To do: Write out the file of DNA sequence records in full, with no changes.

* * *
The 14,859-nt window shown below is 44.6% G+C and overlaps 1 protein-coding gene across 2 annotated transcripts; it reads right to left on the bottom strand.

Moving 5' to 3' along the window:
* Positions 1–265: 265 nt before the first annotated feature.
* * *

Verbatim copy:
The 14,859-nt window shown below is 44.6% G+C and overlaps 1 protein-coding gene across 2 annotated transcripts; it reads right to left on the bottom strand.

Moving 5' to 3' along the window:
* Positions 1–265: 265 nt before the first annotated feature.